Well, it’s been three weeks since our last roundup, so for both our sakes, I’m going to be to the point in this one to keep the news from overwhelming you and me on this August Monday morning.
To start off, there are a few events happening this week that you might want to attend if you’re in the area.
- Tuesday, August 25, as part of the celebration of the National Park Service’s 99th birthday, Melrose in Natchez will be open all day for free (it’s normally $10 admission). This is a great time to go to Melrose because its historic faux-marble exterior has recently been restored after a multi-year building project. (See “History in its veins” in the Natchez Democrat for more.)
- Thursday, August 27, 6:00: Delta Modern at Lakeport Plantation. This month’s Lakeport Legacies will feature Jennifer Baughn, chief architectural historian at the Mississippi Department of Archives & History, discussing Mid-Century architecture (1930s-1960s) in the Mississippi Delta. Lakeport Legacies meets in the Dining Room of the Lakeport Plantation house, across the Mississippi River from Greenville.
- Thursday, August 27, 6:30: The Mississippi AIA will be hosting Movie Night at the Mississippi Museum of Art in Jackson. The documentary film: My Architect, A Son’s Journey is a great introduction to Louis Kahn and it will also make you want to go hug your dad for not having multiple secret families. Movie begins at dusk outdoors in the Art Garden. Movie Snacks & Beverages available for purchase.
Speaking of Natchez, the Eola Hotel, whose new owner Robert Lubin had announced plans to turn the building into a senior-citizens apartments, may still have some hotel rooms after all after Mayor Butch Brown talked with Lubin. The hotel, a 1920s icon of downtown Natchez, has been closed since late last year, and has suffered from its small rooms and competition from other newer hotels nearby. Read more . . .
In Oxford, the 1880s Queen Anne law office of the late Tom Freeland and before that, William Faulkner’s attorney and friend Phil Stone, will become the new home of Visit Oxford, according to the Mississippi Business Journal. Read more . . .
The Mississippi Dept. of Education is temporarily moving out of its headquarters in Jackson’s 1920s Central High School building after perhaps the most expensive dumpster fire in history last month. According to the Jackson Free Press, heat from the dumpster, which was owned by the Marriott hotel, broke out windows in the DOE building, and the smoke set off the sprinklers through the entire building, causing water damage. Employees will be scattered, but most will be located at the old WorldCom building in Clinton. Read more . . .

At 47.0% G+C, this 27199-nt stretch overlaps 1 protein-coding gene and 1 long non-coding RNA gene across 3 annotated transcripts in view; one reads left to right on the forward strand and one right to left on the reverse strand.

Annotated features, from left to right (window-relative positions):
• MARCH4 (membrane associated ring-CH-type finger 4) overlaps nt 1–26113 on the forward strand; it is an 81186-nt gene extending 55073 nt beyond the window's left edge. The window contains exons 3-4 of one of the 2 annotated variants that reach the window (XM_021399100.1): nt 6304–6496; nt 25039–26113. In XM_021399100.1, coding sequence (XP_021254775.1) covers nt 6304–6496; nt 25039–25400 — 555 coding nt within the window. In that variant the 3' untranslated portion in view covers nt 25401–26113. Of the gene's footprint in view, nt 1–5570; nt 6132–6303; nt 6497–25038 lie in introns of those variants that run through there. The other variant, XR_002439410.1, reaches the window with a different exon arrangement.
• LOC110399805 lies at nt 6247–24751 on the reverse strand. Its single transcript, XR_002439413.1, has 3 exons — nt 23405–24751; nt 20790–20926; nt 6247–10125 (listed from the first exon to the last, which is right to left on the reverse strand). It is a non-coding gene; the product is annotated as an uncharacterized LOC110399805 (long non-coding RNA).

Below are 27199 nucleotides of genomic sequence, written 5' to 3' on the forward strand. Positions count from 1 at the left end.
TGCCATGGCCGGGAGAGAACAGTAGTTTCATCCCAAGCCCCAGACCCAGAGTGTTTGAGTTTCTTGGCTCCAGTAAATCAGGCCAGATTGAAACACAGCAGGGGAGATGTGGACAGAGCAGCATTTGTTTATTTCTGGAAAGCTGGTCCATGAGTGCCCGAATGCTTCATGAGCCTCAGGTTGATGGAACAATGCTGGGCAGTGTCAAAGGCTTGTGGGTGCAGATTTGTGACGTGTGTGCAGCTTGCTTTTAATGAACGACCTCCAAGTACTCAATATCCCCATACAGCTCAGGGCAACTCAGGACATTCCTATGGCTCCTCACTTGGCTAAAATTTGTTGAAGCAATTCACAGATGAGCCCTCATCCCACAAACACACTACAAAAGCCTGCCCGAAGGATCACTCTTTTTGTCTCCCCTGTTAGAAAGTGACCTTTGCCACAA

The slave quarters on the property of Temple Heights in Columbus was badly damaged by a falling oak tree a couple of weeks ago, after one to three inches of rain fell and loosened the soil, according to WTVA. I haven’t seen a follow-up on this story, but the pictures didn’t look good. Temple Heights, a stunning Greek Revival sidehall house built in 1837, has been on the Columbus Pilgrimage for forty years and is for sale and you can see photos of its grand rooms here. Read more . . .
According to the Sun-Herald, residents of the Turkey Creek Historic District in north Gulfport are once again fighting for the survival of their once-rural African American community, this time about the proposed in-fill of 432 acres of nearby wetlands for a “mixed-use commercial/retail business park, including a mixed-use town center.” (Did I mention this would be “mixed use”?) (Does it matter that Gulfport already has a “town center”?). Read more . . .
This was posted back in June on the Mississippi Dept. of Archives and History page, but I missed it until recently and thought I’d share anyway. The 2015 Legislature appropriated $300,000 to restore the thousand-year-old Winterville Mounds to their pre-Columbian appearance. Once restoration is complete, a trail around the perimeter will give visitors an idea of the scape of the earthworks. Read more . . .
An email I received from Greenville indicates that the rear wing of Greenville High School (1910) will have to be demolished, after years of abandonment during which the roof of the front section collapsed. Engineer Mark Watson reported that the back wing is structurally unsound and cannot be repaired without extreme measures.
Another email correspondent from Vicksburg said that the antebellum home McRaven has recently sold to a couple from Magee whose goal is to “save the house and share it.”
Last but not least, check out these photos of an AmeriCorps team from Vicksburg working hard on cleaning Greenwood Cemetery in Jackson and painting the iron fence.